The fire pelt overextended as it attacked me, and I had the chance to sidestep and fire another arrow. My aim was off and I cursed my luck. Ilori and Harsk who had remained behind ran through the overgrowth to join the melee but for now, the fight was mine and Vidarok’s. The half-orc, already bloodied, continued to struggle with the beast as I moved sideways, looking for a killing shot. It was then when I noticed a goblin druid at the periphery of my vision. I yelled at the others, “Handle the fire pelt, I’ll take care of its master”, and switched my aim over to the goblin.
I felt a morsel of satisfaction as my first arrow hit home, burrowing slightly to the side of the goblin. In response, it summoned its powers and cast entanglement. I had seen it in action before in Sandpoint when Vidarok had singlehandedly tied down the advance of a goblin mob with the help of animated vegetation, so I was already in the move as the vines and branches around us reacted to our presence, seeking to grapple us. I successfully leaped out of harm’s way, but the others were not as lucky, not even the fire pelt. The beast roared in anger and struck Vidarok down with its front paws, hurting him critically. Harsk, true to his good self, forgot the fight and focused on healing his companions as vines wormed around his feet and latched to him. Ilori too was entangled and was the next target of the fire pelt.
I kept attacking the goblin druid, dropping my bow and switching to my blades, hoping to strike true. But time was running against us. The fire pelt evaded blows and its claws slashed again, this time finding Ilori. Her mage armor sparkled and failed in the onslaught as she was swept of her feet and down on the ground, hard. Her belly and chest were full of dire looking wounds and she was losing blood quickly. Vidarok pivoted and running through the bushes, charged the druid as well, scoring a glancing blow with his staff. The goblin shrieked in pain and covered its face.
“Please, let me be!” It begged us with its scratchy, high-pitched voice, surprising us all with its cowardness. I hesitated, as did Vidarok. The fire pelt roared at Ilori but ceased its attacks. Ilori bared her teeth at the bloodthirsty feline. Harsk was pulling himself out of the vegetation.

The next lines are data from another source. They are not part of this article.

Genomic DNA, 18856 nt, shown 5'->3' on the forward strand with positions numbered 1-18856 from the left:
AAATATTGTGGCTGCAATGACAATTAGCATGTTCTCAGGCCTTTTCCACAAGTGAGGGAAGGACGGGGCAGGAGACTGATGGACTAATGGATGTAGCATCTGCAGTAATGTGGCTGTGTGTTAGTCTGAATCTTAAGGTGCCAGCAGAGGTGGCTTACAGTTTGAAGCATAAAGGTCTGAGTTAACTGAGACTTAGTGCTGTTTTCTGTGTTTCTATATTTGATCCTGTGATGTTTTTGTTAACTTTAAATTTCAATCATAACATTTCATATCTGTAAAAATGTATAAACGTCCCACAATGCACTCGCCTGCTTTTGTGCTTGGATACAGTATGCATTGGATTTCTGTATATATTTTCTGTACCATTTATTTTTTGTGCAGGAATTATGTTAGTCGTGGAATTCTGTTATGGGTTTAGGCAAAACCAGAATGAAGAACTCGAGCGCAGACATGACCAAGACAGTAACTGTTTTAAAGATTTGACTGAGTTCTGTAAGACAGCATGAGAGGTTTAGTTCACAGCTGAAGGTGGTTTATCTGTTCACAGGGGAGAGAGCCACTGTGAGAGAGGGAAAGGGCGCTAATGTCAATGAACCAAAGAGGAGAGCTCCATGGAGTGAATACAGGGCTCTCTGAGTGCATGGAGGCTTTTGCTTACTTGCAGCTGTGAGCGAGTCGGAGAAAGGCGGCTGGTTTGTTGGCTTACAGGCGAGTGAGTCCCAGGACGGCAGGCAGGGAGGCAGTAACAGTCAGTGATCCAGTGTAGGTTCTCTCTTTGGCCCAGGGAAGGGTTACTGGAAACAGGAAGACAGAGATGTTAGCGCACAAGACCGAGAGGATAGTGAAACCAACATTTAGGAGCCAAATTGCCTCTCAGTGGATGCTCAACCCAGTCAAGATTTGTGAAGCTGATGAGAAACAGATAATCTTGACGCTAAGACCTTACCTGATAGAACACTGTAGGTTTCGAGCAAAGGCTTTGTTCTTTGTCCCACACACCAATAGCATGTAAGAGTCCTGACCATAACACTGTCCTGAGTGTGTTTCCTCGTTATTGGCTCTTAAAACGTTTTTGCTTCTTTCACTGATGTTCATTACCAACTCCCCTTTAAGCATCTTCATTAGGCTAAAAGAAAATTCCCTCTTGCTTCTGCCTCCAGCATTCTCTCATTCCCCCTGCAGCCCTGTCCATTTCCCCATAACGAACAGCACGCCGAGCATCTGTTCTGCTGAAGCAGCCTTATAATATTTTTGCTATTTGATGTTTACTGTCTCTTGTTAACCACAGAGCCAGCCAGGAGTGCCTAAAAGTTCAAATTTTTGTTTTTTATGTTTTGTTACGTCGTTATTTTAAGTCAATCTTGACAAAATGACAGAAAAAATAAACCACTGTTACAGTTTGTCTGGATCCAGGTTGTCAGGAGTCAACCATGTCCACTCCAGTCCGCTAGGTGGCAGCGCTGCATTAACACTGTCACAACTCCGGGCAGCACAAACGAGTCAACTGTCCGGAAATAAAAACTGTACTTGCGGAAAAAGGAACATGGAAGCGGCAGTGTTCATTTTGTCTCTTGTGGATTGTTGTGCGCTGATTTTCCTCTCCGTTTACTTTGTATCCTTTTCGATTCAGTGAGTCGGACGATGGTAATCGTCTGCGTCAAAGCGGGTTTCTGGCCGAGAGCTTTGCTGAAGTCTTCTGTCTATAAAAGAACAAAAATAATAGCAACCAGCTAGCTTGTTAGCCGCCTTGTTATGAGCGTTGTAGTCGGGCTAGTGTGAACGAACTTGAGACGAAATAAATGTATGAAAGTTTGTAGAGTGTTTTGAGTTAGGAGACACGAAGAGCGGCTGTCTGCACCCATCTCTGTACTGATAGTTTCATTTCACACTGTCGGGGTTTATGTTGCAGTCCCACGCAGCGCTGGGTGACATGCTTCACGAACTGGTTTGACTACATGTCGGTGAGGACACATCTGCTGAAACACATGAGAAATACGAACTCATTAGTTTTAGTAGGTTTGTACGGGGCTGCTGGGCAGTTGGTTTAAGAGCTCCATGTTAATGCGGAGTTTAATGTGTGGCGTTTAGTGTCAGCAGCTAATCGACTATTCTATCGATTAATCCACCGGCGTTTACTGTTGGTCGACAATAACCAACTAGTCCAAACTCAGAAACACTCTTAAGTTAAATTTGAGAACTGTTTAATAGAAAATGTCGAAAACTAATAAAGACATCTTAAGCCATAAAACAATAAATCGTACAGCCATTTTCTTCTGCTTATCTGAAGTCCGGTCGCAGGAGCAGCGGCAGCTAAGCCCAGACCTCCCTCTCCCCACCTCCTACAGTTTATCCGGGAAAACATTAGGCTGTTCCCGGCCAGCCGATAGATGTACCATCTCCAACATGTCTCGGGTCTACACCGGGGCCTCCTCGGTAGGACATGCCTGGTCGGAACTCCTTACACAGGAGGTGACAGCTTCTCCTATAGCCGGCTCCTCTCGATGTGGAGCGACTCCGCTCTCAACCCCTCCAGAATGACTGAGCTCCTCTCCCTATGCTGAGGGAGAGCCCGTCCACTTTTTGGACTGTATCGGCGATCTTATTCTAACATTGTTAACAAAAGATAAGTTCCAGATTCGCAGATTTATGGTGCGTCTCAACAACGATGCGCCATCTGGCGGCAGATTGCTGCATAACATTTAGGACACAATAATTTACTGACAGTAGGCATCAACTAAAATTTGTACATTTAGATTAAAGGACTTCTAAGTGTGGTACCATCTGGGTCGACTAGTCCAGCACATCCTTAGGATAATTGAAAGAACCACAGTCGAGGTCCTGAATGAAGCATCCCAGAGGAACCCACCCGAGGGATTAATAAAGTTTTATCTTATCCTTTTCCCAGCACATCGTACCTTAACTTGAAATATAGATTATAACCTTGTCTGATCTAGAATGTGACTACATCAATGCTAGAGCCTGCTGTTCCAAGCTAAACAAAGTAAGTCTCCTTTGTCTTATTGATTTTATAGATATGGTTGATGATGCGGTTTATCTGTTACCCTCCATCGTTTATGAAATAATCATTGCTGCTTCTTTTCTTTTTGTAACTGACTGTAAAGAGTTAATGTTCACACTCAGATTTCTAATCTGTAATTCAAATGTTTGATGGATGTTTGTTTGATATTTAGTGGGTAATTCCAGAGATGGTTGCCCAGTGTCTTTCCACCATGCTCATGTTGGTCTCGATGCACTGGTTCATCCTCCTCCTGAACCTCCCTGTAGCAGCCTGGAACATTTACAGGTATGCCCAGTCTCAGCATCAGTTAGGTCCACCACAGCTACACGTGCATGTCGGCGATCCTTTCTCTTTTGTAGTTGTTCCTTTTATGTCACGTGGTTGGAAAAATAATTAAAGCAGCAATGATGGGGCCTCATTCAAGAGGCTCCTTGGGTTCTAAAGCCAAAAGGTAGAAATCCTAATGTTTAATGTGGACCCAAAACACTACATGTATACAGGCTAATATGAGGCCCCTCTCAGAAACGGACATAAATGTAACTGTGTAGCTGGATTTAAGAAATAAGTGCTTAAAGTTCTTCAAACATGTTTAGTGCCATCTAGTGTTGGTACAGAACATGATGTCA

“Please! It’s not my fault, it’s the evil woman”, it shouted, rising its arms in defence.
“Call off your beast, and we’ll let you live!” Vidarok ordered sternly. I wanted to disagree and eviscerate the goblin right there and then. The tips of my blades shook in the air but I held my temper in check. Thankfully, the goblin gurgled something in its strange language and the fire pelt retreated. Vidarok lowered his staff, but I remained ready to attack the foul creature.
“Don’t hurt Gogmurt”, the goblin pleaded for its own life. “It is the evil woman you want. She’s taken over our tribes. She’s controlling Ripnugget”, it explained quickly mainly to Vidarok, with spit and froth flying from his mouth to the druid’s robes.
“Ripnugget is your leader?” I asked the creature. It nodded.
“Tell me about the woman”, Vidarok asked the goblin. I tried my best to sense whether the creature was speaking the truth. It scratched its head. “You longshanks all look the same.. she has a long light hair, and a demonic hand..”
“That’s the one we’re looking for”, Harsk interrupted and brushed leaves off his beard. I nodded. “Is she still in Thistletop? Is she alone?”
“No no. I mean yes yes”, the goblin stuttered and smacked its head. “Dumb Gogmurt. She is inside, but she has other longshanks with her. Another woman, and a tin soldier in armor who rarely speaks. And a big beast, a hunter.”
A retinue like ours, I sighed inwardly. It would be a tough battle. “How many goblins?” I asked. “Don’t know”, the goblin shook its head, “maybe thirty.” I spat on the ground. Traako, this gets even better.
Vidarok looked thoughtful. “Can you take lead us to Thistletop?”. The goblin nodded eagerly. “But you have to promise me to get rid of the evil temptress..” At that, I frowned. “I don’t think you are in no position to make demands, goblin”, I stated coolly.
The goblin shrugged pitifully. “The goblins mean you longshanks no harm! It was the woman, this Nualia”, it shivered as it said her name, “who got us tribes together. Kill her and the goblins won’t attack your city”, it tried to reason.